MCGONAGALL: Proof or I shall not budge!
SNAPE: I — I was in love with Lily Evans.
MCGONAGALL: Is that it?
SNAPE: . . . yes.
MCGONAGALL: Well, that’s not exactly a secret, now is it? I doubt there was a teacher or student at Hogwarts in the seventies who couldn’t tell that.
SNAPE: . . . really?
MCGONAGALL: You were not a subtle teenager. Are you telling me this is the great secret that made Albus trust you?
SNAPE: The Dark Lord lost my loyalty when he killed her. Everything since has been in the hope of keeping her son safe.
MCGONAGALL: Merlin’s beard, Severus, we’ve all got baggage! Did Albus never tell you to get the fuck over yourself?
SNAPE: No. In fact, he seemed to think it was my only redeeming quality.
MCGONAGALL: Yes, well. He would.
SNAPE: Have I earned your trust?
MCGONAGALL: No. There is still every possibility you’re lying out your teeth. And as it stands, I would still very much like to kill you.
But killing you would of course provoke retaliation, as would kicking you out, and you are not wrong about Hogwarts’ defenses. There will be a hostile Death Eater takeover of this school sooner or later, and I should like for it to be on my terms when it happens.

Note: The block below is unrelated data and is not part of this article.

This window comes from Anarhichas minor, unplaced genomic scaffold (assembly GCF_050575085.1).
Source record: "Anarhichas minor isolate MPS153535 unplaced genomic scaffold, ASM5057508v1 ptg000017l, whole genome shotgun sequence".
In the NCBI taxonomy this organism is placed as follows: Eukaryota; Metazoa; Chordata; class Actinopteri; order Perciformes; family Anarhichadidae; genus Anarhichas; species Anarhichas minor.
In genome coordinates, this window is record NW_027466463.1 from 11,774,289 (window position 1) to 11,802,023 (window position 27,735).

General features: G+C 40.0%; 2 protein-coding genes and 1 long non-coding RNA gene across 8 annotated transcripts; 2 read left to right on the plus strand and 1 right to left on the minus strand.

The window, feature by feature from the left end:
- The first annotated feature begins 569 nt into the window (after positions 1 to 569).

And on the off chance Dumbledore did leave you a mission. . . I don’t suppose I have much choice.
SNAPE: I assume you have conditions.
MCGONAGALL: A modicum of responsibility for the safety and well-being of my students is all I ask, Severus. That, and an acceptance of the very close eye I shall be keeping on you from this point forward.
SNAPE: You have my word.
MCGONAGALL: For all that’s worth.
SNAPE: I cannot promise there will be no Death Eaters on staff.
MCGONAGALL: We’ve had scum on staff before. I presume I will teach Transfiguration again.
SNAPE: Indeed. I have the paperwork here.
They sit at the desk. SNAPE takes parchment from his cloak: MCGONAGALL takes out her quill and examines the parchment.
She holds the quill just above where she’s meant to sign.
MCGONAGALL: Headmistress for one summer. The irony is potent.
Oooohhhhh, I do not like this. I am not a happy woman.
I do very much hope you were telling me the truth today, Severus. It would be a great comfort that all the pointless cruelty in your name at least had a point.
But I don’t suppose I’ll ever really know, will I.
SNAPE: I suppose not.
MCGONAGALL: Very well then.
She signs the paper. Sudden darkness.
End of play.
(Artist for picture of Headmistress’s office: https://forums.unrealengine.com/community/work-in-progress/113089-dumbledore-s-office)